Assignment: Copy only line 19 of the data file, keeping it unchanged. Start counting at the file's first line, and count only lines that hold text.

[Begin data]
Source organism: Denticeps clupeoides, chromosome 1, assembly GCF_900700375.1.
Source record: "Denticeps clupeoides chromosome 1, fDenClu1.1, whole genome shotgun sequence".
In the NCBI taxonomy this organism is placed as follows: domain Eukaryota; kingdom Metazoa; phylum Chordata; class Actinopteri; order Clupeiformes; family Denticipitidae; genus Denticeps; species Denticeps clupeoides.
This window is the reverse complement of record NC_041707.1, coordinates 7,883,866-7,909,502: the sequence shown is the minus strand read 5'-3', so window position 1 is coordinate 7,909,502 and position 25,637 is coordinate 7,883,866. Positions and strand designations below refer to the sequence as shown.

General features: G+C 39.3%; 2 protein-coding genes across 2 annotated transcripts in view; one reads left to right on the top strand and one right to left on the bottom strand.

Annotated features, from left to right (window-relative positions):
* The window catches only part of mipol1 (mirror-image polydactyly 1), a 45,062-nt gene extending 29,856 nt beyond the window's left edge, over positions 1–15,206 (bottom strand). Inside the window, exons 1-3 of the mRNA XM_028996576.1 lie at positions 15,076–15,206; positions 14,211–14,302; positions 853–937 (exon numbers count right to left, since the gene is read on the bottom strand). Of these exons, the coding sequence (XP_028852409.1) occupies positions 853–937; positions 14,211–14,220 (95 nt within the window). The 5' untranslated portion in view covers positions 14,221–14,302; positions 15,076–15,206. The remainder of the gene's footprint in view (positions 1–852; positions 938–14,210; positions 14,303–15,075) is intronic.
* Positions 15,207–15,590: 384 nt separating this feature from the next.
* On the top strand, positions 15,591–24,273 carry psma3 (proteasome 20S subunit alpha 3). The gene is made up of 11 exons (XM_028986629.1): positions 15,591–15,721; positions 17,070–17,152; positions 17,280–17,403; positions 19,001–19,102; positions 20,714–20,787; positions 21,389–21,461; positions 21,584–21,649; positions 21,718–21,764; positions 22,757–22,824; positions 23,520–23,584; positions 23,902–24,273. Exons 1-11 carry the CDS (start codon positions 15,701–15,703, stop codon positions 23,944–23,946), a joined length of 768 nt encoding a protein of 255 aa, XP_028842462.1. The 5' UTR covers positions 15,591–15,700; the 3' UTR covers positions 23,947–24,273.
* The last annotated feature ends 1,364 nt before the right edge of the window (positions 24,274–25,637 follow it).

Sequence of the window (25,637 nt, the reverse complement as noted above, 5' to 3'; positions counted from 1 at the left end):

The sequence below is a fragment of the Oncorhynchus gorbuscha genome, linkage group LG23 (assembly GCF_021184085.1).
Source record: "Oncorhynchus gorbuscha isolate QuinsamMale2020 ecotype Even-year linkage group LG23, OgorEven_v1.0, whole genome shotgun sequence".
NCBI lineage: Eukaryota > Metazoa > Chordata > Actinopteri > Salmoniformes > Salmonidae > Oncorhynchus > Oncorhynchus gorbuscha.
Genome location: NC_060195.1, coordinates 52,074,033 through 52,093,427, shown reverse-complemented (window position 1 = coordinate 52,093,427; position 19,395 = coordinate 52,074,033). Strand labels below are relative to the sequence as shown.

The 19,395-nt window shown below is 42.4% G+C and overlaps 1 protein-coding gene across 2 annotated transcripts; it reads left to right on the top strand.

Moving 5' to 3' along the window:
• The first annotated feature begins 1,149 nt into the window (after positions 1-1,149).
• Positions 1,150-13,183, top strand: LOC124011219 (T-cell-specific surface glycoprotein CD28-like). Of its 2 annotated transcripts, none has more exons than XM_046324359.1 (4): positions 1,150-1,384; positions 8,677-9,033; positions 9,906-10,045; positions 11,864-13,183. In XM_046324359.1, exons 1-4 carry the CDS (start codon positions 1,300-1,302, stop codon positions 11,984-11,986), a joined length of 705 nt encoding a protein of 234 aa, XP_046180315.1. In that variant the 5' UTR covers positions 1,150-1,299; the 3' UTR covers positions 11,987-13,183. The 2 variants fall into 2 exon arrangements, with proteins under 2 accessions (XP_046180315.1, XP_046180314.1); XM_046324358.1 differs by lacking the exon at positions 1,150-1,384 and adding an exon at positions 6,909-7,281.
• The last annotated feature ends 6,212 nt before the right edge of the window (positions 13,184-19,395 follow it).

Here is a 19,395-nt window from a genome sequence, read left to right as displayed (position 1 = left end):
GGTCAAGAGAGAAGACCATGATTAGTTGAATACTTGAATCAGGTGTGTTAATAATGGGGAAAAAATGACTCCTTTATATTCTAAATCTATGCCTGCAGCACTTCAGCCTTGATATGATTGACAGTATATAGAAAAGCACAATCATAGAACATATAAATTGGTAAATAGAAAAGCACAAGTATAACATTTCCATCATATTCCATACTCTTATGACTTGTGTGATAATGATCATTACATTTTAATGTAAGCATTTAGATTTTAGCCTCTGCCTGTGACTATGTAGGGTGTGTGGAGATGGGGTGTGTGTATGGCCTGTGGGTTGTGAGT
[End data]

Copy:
• Positions 1,150-13,183, top strand: LOC124011219 (T-cell-specific surface glycoprotein CD28-like). Of its 2 annotated transcripts, none has more exons than XM_046324359.1 (4): positions 1,150-1,384; positions 8,677-9,033; positions 9,906-10,045; positions 11,864-13,183. In XM_046324359.1, exons 1-4 carry the CDS (start codon positions 1,300-1,302, stop codon positions 11,984-11,986), a joined length of 705 nt encoding a protein of 234 aa, XP_046180315.1. In that variant the 5' UTR covers positions 1,150-1,299; the 3' UTR covers positions 11,987-13,183. The 2 variants fall into 2 exon arrangements, with proteins under 2 accessions (XP_046180315.1, XP_046180314.1); XM_046324358.1 differs by lacking the exon at positions 1,150-1,384 and adding an exon at positions 6,909-7,281.